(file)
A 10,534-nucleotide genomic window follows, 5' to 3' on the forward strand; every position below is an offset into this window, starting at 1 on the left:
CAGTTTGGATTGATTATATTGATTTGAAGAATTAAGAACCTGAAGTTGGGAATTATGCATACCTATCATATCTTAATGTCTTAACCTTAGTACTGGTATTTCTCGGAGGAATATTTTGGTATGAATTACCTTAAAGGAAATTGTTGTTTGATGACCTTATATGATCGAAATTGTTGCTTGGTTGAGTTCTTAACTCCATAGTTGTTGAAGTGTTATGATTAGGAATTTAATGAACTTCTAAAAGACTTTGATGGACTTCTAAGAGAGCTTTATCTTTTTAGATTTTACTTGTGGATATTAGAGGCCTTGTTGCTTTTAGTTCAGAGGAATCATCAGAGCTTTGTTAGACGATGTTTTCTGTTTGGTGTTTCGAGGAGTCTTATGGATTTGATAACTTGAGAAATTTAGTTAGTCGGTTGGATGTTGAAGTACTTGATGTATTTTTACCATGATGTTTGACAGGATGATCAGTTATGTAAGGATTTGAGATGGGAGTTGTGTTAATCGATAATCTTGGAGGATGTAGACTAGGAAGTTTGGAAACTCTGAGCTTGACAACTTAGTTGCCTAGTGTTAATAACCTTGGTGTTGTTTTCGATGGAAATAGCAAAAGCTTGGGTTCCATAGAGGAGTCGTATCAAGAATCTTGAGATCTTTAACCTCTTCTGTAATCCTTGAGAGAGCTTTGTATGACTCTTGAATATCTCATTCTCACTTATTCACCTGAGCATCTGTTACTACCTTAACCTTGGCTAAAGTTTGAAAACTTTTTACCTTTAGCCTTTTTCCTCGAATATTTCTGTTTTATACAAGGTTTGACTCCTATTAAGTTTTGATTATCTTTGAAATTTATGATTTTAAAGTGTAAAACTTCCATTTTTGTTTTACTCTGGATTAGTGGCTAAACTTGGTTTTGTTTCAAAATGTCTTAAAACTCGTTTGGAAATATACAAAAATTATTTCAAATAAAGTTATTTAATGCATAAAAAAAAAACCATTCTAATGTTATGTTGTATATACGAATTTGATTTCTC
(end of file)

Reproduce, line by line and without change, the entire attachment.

A 10,534-nucleotide genomic window follows, 5' to 3' on the forward strand; every position below is an offset into this window, starting at 1 on the left:
CAGTTTGGATTGATTATATTGATTTGAAGAATTAAGAACCTGAAGTTGGGAATTATGCATACCTATCATATCTTAATGTCTTAACCTTAGTACTGGTATTTCTCGGAGGAATATTTTGGTATGAATTACCTTAAAGGAAATTGTTGTTTGATGACCTTATATGATCGAAATTGTTGCTTGGTTGAGTTCTTAACTCCATAGTTGTTGAAGTGTTATGATTAGGAATTTAATGAACTTCTAAAAGACTTTGATGGACTTCTAAGAGAGCTTTATCTTTTTAGATTTTACTTGTGGATATTAGAGGCCTTGTTGCTTTTAGTTCAGAGGAATCATCAGAGCTTTGTTAGACGATGTTTTCTGTTTGGTGTTTCGAGGAGTCTTATGGATTTGATAACTTGAGAAATTTAGTTAGTCGGTTGGATGTTGAAGTACTTGATGTATTTTTACCATGATGTTTGACAGGATGATCAGTTATGTAAGGATTTGAGATGGGAGTTGTGTTAATCGATAATCTTGGAGGATGTAGACTAGGAAGTTTGGAAACTCTGAGCTTGACAACTTAGTTGCCTAGTGTTAATAACCTTGGTGTTGTTTTCGATGGAAATAGCAAAAGCTTGGGTTCCATAGAGGAGTCGTATCAAGAATCTTGAGATCTTTAACCTCTTCTGTAATCCTTGAGAGAGCTTTGTATGACTCTTGAATATCTCATTCTCACTTATTCACCTGAGCATCTGTTACTACCTTAACCTTGGCTAAAGTTTGAAAACTTTTTACCTTTAGCCTTTTTCCTCGAATATTTCTGTTTTATACAAGGTTTGACTCCTATTAAGTTTTGATTATCTTTGAAATTTATGATTTTAAAGTGTAAAACTTCCATTTTTGTTTTACTCTGGATTAGTGGCTAAACTTGGTTTTGTTTCAAAATGTCTTAAAACTCGTTTGGAAATATACAAAAATTATTTCAAATAAAGTTATTTAATGCATAAAAAAAAAACCATTCTAATGTTATGTTGTATATACGAATTTGATTTCTC